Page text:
These highly diverse chapters have several aspects in common. First, they address multiple levels of manifestations of ageism. All of the chapters in this section show that ageism is manifested in social interactions involving older adults (see, for example, Kydd et al. 2018). Moreover, ageism is well-internalized and impacts older adults through their belief systems and expectations, influencing social integration and their relations to other people (Shiovitz-Ezra et al. 2018; Gewirtz-Meydan et al. 2018). Ageism is also present at the meso-level, and manifests in interactions with professionals (Wyman, Shiovitz-Ezra, and Bengel 2018; Bodner et al. 2018; Ben-David et al. 2018). These may include a variety of health or mental health care professionals (Wyman, Shiovitz-Ezra, and Bengel 2018; Fialová et al. 2018; Bodner et al. 2018; Evans, Ben-David et al. 2018) or long-term care workers (Gewirtz-Meydan et al. 2018). Finally, ageism also occurs at the macro-level, as clearly illustrated in policies which discriminate against older immigrants (Dolberg, Sigurðardóttir, and Trummer 2018), older adults with dementia (Evans), or older adults with other health conditions (Wyman, Shiovitz-Ezra, and Bengel 2018).

Another common feature of these chapters is the emphasis on multiple jeopardies that older adults experience. The chapters demonstrate that ageism increases vulnerability in old age, which is often further amplified by impaired health status (Gewirtz-Meydan et al. 2018; Wyman, Shiovitz-Ezra, and Bengel 2018; Fialová et al. 2018), immigration status (Dolberg, Sigurðardóttir, and Trummer 2018), mental illness (Bodner et al. 2018), dementia status (Evans), or a sensory decline (Ben-David et al. 2018). These multiple vulnerabilities correspond with the chapter by Krekula et al. (2018; Chap. 3) in the previous section, and support the need to view ageism in context, as part of other potential sources of discrimination. Healthism, disablism, lookism, and sexism represent discrimination based on qualities other than age. The ten chapters presented in this section clearly demonstrate the interaction of ageism with these other bases for discrimination. Hence, it is often not age per se, but age in combination with other qualities that promotes discrimination.

One question raised by this section is “What would be considered a non-ageist approach?” The chapter on ageism in the visual media by Loos and Ivan (2018; Chap. 11) attempts to answer this question by arguing for the importance of diversity in older adults’ representations and experiences. They support a transition from the portrayal of older adults in the visual media as invisible, weak, or frail to other, more nuanced portrayals of ageing and old age. However, they argue that the current successful ageing and active ageing models do not fit the ageing process of all older adults, and, thus, they must be diversified. This is similar to the arguments made by Gewirtz-Meydan et al. (2018) in this section regarding sexuality in the age of Viagra. Providing older adults with diverse models of ageing is a necessary next step in creating a non-ageist society. This claim is also supported in the previous section by Lev et al., who see a long continuum that includes impairment, failure, and disability as well as successful or active ageing, which should be acknowledged and respected. The chapters by Wyman, Shiovitz-Ezra, and Bengel (2018) and Fialová et al. (2018) in this section, on the other hand, argue that a non-ageist approach must be individually tailored. Although age can be one characteristic to take into account in medical diagnosis or treatment, it is by no means the only criterion. An individualized approach to care takes into account a variety of factors, not just chronological age. Such an approach is non-ageist and highly appropriate for both young and old.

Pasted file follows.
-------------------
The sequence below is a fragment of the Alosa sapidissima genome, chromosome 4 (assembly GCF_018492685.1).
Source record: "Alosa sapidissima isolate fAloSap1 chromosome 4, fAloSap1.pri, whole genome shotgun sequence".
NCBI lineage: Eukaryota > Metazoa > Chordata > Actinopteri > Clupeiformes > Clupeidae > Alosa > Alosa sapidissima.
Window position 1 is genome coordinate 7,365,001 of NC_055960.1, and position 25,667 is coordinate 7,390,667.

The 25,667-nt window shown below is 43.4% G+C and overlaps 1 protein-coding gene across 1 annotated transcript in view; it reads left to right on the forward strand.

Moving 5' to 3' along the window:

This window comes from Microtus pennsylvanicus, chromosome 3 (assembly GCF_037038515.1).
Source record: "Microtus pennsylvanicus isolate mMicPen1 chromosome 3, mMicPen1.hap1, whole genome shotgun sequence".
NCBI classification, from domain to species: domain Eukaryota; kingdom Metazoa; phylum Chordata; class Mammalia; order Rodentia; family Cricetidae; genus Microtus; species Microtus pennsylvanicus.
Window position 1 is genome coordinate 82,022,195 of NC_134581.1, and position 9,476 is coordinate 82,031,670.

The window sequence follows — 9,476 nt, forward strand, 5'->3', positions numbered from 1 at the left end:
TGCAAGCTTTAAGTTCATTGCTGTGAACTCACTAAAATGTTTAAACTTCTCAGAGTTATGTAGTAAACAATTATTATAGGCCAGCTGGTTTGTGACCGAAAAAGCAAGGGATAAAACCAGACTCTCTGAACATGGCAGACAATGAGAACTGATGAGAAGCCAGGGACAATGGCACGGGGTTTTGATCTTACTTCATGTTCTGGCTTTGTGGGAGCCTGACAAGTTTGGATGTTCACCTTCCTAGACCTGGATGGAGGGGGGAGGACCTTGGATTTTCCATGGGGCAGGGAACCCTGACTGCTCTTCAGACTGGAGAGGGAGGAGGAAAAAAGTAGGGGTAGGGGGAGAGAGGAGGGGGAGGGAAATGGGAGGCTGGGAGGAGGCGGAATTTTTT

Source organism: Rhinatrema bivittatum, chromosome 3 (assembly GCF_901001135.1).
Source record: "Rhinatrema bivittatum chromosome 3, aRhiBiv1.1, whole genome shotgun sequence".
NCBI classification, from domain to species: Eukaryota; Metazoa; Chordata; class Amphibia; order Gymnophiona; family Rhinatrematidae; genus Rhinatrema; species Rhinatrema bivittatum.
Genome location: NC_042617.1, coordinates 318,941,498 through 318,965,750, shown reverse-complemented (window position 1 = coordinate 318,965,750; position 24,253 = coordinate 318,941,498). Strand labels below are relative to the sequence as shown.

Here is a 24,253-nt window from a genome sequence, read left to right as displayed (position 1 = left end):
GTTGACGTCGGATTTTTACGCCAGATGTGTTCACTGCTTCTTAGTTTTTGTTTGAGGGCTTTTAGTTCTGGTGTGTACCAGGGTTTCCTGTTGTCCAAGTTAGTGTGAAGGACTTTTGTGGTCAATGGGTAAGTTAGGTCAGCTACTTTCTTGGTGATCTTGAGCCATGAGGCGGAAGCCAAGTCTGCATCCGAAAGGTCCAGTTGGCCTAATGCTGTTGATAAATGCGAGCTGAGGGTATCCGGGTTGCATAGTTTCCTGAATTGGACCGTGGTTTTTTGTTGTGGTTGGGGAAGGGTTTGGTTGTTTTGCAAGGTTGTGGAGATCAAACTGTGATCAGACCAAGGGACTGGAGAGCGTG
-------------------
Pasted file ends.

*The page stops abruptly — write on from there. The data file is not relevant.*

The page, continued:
Other chapters, such as the chapter by Bodner et al. (2018; Chap. 15) on ageism in the mental health system, the chapter by Evans (2018; Chap. 16) on ageism and dementia, and the chapter by Ben-David et al. (2018; Chap. 17) on ageism and neuropsychological assessment, argue for increased knowledge and awareness as a means to address ageism. These authors, as well as others in this section, demonstrate the role of the beliefs and attitudes of health and mental health professionals in shaping reality. Greater awareness of ageist attitudes can help overcome some of the ageist practices currently in use.

This section on the manifestations and consequences of ageism is important because it demonstrates the pervasiveness of ageism and its negative contribution to the life and care of older adults. Ageism can be subtle and hardly noticed or explicit and well-acknowledged. Regardless of its form, it shapes the views of older adults about their abilities and needs as well as the views of the people surrounding them. Although the chapters do not aim to provide solutions to combat ageism, they do point to future directions which could improve the wellbeing and quality of life of older adults. These can be at the policy level (detailed in the next section), as well as at the individual level, for example in the form of educational interventions to promote individualized approaches and increase awareness of ageist attitudes.